The judicial construction of the statute is that general internal revenue statutes are applicable in oleomargarine cases. United States v. Thomas Fitzsimmons, Dis. C.U.S. for Dist. of Michigan (not reported); Hastings v. Herold, 184 F. 759; Rosencrans v. United States, 165 U.S. 257, 262.
The decisions cited in the opinion below are inapplicable or erroneous. Mr. Henry M. Johnson for defendants in error:
In analogous cases, provisions of the Revised Statutes have been held inapplicable. In re Archer, 9 Benedict, 428.
As to the applicability of § 3176 to taxes imposed under the Succession Tax Law, see Wright v. Blakeslee, 101 U.S. 174.
Congress has always regarded it as necessary, where it considered it desirable for the machinery of § 3177 and the three preceding sections to apply to some new object of taxation, to so state specifically and in unmistakable terms. See the War Revenue Act, 30 Stat. 466, and Income Tax Act, § 34, Act August 28, 1894, 28 Stat. 557, § 36 of same act on p. 559.
The applicability of the part of the act of June 30, 1864, of which § 3177 is a part, to the Oleomargarine Law has been raised in five cases, two of which went to different Circuit Courts of Appeal, sixth and eighth circuits, and in all of those cases the courts held that the act of 1864 did not apply to the Oleomargarine Law. See In re Kearne, 64 F. 481; In re Kinney, 102 F. 468; Schafer v. Craft, 144 F. 908; S.C., on appeal, 153 F. 176; S.C., on reconsideration, 154 F. 1002; Grier v. Tucker, 150 F. 658; S.C., on appeal, 160 F. 611. All of above cases were cited with approval in United States v. Lamson, 165 F. 83.
The provisions in question from their very nature have no application to taxes imposed under the Oleomargarine Law.
Even if departmental construction is in accordance with the contention that general internal revenue statutes apply in oleomargarine cases, the rule of giving weight to the construction given by those whose duty it has been to apply the statute is never applied where the intention of the law-making body is to be gathered from the act itself. The rule urged is not a controlling rule, but a rule which is only applicable where the construction of the statute is in doubt and some rule is needed to turn the evenly balanced scale.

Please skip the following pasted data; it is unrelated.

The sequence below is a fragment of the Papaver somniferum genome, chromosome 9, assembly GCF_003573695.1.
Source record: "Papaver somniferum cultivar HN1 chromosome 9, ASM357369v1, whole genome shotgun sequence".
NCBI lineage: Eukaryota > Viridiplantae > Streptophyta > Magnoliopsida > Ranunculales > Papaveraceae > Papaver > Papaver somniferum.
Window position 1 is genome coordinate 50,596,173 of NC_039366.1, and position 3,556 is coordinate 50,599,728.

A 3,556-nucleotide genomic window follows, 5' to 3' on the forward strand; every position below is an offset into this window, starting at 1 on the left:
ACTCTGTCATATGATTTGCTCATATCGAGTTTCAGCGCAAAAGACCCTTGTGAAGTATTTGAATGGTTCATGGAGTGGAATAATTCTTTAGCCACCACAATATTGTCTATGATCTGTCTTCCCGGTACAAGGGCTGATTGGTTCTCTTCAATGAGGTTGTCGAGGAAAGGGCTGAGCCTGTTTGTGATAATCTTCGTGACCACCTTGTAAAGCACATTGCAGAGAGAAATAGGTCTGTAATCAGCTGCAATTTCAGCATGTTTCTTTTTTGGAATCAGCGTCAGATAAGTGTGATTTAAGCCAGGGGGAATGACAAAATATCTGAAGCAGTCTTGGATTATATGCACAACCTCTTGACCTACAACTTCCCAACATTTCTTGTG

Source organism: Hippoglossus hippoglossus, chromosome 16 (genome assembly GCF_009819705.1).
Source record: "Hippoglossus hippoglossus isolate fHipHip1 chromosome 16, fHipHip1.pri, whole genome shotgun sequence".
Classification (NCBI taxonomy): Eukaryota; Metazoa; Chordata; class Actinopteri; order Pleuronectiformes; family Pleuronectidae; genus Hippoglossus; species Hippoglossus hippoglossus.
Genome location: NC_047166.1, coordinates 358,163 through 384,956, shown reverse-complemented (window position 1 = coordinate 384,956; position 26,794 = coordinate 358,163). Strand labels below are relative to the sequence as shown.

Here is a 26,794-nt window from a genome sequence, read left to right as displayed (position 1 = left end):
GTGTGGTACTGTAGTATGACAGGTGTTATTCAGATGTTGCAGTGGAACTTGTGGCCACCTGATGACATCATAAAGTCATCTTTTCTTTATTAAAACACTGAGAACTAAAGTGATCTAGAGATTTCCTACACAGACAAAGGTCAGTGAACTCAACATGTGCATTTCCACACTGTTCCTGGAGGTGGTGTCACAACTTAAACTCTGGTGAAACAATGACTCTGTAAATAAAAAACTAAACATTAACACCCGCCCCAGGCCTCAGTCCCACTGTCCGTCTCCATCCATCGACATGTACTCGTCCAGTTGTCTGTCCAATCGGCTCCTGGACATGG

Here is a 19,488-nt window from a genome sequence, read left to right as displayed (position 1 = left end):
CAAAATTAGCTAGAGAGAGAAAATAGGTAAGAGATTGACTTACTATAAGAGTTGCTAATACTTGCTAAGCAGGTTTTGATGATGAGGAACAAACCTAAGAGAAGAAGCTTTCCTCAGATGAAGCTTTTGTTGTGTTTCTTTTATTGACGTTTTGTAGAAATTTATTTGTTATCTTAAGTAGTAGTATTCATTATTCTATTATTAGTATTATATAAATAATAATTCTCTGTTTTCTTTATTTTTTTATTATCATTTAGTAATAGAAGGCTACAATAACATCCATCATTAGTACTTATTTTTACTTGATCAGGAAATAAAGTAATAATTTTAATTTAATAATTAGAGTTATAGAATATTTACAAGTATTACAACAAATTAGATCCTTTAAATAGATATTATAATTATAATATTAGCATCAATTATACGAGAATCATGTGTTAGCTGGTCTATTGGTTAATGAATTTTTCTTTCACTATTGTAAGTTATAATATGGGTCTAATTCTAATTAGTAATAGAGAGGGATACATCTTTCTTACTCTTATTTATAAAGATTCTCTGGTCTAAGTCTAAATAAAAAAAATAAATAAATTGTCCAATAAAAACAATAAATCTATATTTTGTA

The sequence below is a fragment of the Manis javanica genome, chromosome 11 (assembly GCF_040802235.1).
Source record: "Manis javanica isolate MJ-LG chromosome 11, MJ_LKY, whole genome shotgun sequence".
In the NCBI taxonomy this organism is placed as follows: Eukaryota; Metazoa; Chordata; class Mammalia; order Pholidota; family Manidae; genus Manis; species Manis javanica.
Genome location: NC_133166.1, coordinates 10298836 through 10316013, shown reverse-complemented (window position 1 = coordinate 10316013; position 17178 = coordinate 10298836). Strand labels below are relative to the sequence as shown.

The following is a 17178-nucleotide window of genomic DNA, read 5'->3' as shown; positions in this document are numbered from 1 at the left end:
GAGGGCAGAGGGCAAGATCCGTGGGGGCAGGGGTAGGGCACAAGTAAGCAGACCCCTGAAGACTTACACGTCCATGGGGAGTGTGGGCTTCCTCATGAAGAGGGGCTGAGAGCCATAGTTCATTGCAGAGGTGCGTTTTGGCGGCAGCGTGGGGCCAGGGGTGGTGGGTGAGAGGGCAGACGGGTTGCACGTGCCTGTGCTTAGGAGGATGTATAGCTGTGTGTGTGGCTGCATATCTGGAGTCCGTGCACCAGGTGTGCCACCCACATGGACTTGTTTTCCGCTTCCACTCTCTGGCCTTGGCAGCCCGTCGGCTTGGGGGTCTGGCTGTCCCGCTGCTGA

Here it is evident that it was the clear intention of the law-making body that § 3177 should not apply to taxes imposed under the Oleomargarine Law.
The Commissioner of Internal Revenue cannot, by a construction which he places upon an act, extend a penal statute by implication. Penalties are never extended by implication. United States v. Harris, 177 U.S. 395; Elliott v. Railroad Co., 95 U.S. 573; Erskine v. Railway Co., 94 U.S. 619; The Ben R., 134 F. 785; United States v. Eaton, 144 U.S. 677.
No mere omission or failure to provide for contingencies will justify judicial addition to a statute. United States v. Goldenberg, 168 U.S. 103; Glover v. United States, 164 U.S. 295; McKee v. United States, 164 U.S. 287.
The construction of a tariff act by the Treasury Department is not conclusive upon either party, and the collector is not justified by such instructions in imposing duties not warranted by law. Leming v. Marshall, 15 Fed. Cases, 8243; Balfour v. Sullivan, 17 F. 233; and see also United States v. Allen, 14 F. 263; Dollar Savings Bank v. United States, 19 Wall. 227; Wright v. Blakeslee, 101 U.S. 174.
The Oleomargarine Law contains adequate provisions for its enforcement, and the failure of Congress, when it incorporated certain provisions of the so-called general internal revenue laws into the Oleomargarine Act, to incorporate § 3177, clearly evidenced an intention of Congress that said section should not be applicable.